Police State Pt. 1
The other day, local champions were named in the football leagues of Chile. Colo-Colo, the soccer team named after the indigenous warrior of multiple bloody and losing battles against the Spanish colonists, wins Chile’s soccer championship.
The yellow buses of Santiago are packed, humongous Colo-Colo flags are waved and chants are cried out. Followers, fans, families and rabble-rousers take to Plaza Italia to celebrate, some swinging on stoplights and hitching rides on live tv trucks, breaking lamps and breaking into storefronts. Special units of the police have their riot gear on, and soon, the tear gas and high-pressure water guns are let loose in an attempt clear the streets and let traffic flow again.
Meanstwhile, three metro stops from the center of the celebration and in the heart of a modernizing business district, a kid, under-age they say, is being chased by a motorbike going to the wrong way on a one way street. He flops to the ground as soon as the spotlight from the motorbike illuminates him on the sparsely populated street. The uniformed, helmeted GOPE officer parks his bike, walks over and kicks the prone subject in the ribs and kicks him and kicks him and kicks him, grabs him by the hair, and then drops to his knee, and punches him in the face, repeatedly. He seems to be motivated by something other than law enforcement, or maybe not. He is angry. There are occasional screams.
The GOPE is known for its abuse, especially during the dictatorship, when word of their arrival to a protest would separate the men from the boys as it were. They still are an elite and violent, force.
A woman passerby walks by determined to look ahead. Moments earlier someone was held up at gunpoint, and forced to disrobe.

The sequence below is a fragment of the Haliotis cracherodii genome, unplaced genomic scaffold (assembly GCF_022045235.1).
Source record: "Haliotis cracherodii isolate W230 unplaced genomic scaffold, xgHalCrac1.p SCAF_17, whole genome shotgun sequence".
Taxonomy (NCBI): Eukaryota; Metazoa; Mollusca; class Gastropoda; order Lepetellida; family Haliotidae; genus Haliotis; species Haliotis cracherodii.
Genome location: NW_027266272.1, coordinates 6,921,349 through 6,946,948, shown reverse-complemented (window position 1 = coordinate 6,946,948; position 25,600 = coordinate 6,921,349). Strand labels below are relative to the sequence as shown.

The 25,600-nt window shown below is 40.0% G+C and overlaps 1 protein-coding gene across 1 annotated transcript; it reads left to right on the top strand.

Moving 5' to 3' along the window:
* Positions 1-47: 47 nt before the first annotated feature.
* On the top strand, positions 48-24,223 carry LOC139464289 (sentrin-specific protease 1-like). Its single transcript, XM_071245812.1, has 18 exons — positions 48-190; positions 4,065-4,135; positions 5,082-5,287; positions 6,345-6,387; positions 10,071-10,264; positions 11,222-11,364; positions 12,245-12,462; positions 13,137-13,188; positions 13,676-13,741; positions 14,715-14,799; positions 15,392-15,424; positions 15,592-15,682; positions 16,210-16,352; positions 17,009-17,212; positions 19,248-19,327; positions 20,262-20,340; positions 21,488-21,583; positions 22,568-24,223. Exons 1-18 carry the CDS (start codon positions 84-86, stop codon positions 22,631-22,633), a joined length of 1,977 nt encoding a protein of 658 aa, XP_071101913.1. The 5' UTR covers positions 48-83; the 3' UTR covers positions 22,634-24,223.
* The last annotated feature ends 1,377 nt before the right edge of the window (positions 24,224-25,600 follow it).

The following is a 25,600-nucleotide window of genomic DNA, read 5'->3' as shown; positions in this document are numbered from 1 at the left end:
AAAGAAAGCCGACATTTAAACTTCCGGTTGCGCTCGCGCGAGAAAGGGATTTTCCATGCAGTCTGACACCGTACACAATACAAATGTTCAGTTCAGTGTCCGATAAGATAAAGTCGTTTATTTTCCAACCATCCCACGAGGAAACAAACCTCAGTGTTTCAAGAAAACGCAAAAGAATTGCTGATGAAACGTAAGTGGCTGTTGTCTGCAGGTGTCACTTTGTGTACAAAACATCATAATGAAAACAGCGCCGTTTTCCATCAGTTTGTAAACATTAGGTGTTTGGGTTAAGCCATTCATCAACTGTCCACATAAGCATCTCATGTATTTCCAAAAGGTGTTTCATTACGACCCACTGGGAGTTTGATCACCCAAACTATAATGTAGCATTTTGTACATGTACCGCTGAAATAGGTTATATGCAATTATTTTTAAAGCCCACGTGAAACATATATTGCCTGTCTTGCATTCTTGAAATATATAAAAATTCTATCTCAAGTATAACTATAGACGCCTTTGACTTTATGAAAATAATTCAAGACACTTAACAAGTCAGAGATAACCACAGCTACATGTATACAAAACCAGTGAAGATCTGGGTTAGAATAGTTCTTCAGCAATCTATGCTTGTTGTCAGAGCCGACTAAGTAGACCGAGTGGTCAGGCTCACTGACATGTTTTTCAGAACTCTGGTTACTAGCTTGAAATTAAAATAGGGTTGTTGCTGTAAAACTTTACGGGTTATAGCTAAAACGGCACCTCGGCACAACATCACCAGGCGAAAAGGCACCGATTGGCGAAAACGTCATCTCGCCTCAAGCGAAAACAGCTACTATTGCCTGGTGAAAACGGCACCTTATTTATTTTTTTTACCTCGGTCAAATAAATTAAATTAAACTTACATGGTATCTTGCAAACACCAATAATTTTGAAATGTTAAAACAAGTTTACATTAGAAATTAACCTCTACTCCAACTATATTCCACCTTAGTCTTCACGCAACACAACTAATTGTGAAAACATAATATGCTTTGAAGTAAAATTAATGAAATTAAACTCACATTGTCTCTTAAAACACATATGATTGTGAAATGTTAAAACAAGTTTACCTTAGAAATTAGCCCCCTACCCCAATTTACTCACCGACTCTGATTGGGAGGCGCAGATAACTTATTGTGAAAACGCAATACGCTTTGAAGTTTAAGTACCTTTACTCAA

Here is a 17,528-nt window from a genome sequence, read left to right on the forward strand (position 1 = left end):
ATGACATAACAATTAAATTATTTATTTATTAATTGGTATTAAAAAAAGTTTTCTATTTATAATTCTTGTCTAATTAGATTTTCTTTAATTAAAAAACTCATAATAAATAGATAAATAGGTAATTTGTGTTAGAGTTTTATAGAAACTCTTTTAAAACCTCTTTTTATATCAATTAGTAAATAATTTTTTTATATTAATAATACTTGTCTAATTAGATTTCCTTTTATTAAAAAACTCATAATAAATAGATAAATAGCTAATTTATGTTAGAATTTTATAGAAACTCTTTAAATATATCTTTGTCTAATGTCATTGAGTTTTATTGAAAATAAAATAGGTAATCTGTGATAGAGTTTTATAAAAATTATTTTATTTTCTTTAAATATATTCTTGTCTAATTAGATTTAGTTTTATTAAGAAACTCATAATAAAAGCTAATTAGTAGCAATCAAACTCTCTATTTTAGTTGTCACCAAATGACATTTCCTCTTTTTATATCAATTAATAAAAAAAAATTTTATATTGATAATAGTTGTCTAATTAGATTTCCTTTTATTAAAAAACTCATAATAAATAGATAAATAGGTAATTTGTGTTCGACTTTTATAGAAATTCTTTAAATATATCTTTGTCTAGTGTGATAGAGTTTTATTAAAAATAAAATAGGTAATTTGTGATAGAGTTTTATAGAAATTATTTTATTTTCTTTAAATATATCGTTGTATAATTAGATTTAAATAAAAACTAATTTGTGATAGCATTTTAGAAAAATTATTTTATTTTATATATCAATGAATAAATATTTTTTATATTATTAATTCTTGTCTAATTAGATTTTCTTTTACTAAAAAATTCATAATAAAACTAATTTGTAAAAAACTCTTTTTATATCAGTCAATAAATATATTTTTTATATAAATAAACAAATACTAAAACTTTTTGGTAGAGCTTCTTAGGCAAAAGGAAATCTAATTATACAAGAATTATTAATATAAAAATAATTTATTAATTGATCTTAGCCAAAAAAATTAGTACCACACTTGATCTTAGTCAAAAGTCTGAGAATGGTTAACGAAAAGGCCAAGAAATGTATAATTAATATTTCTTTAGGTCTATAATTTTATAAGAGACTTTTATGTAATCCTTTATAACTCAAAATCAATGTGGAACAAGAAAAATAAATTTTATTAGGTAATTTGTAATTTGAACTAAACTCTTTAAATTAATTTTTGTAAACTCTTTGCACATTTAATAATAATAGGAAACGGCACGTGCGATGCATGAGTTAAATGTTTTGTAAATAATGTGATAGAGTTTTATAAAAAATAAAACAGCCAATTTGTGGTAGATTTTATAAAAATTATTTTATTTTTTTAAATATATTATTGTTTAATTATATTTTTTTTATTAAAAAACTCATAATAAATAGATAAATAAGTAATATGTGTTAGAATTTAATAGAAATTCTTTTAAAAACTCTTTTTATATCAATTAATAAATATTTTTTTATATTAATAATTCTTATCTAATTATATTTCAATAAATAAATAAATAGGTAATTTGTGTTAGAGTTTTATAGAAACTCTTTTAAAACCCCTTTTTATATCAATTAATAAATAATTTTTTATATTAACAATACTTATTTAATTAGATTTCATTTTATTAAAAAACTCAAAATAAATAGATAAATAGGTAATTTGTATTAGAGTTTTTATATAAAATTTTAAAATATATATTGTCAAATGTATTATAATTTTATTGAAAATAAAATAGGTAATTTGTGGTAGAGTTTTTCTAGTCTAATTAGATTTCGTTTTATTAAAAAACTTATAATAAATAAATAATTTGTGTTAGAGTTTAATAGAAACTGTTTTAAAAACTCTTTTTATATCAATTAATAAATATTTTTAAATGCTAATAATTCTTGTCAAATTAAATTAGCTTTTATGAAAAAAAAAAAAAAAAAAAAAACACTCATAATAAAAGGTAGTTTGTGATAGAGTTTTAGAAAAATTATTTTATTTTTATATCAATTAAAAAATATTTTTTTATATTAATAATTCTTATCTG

The loose and loud rattle of official motorbikes announces the arrival of mounted GOPE, one led by another kid trotting with his hands clasped behind his head asking where he should run. There are now about 7 cops around, surprisingly tall, jackbooted, kevlarchested, helmeted and in a stir. One of them has a deep, old scar left of his eye. A few cops seem cool, the rest are hot.
The kid, now handcuffed, and his buddy are now being interrogated against a fence guarding the office of a soon to be built residential high-rise advertising, “Experience Santiago”. He cries out that the gun isn’t his. Is the gun his? The cops continue to ask him.
With two fingers the cop dangles the pistol by its handle in front of my face. It looks like a cheap water gun revolver, black. Its small. They ask me what I would have done it was my mother, daughter, friend or me, being held up. What would I do then. I ask the cops about the rights of the prisoner, and the law. I am a witness. I feel like an American.
I guess I am in court. I can only speculate what is happening. Here, the GOPE is the judge and the jury. A couple of guys beckon me away from the cops swirling around me on the sidewalk telling me the court system is a failure.
Recently reformed to look more like the open, jury run prosecutorial system as the United States, is suffering an enormous backlog of cases, lack of a common database for researching criminals, recidivism is the norm and judges are hesitant to send defendants to preventative prison. The juvenile system is totally absent and criminal gangs employ people under 18 years old to commit crimes because there is limited recourse against juvenile offenders.
Opponents call the system “garantista”, or guaranteeing the rights of the criminals. Owners of shops are calling for a return of the “mano dura” of the military regime of Augusto Pinochet.
Innocent until proven guilty? President Bachelet’s woes are just beginning.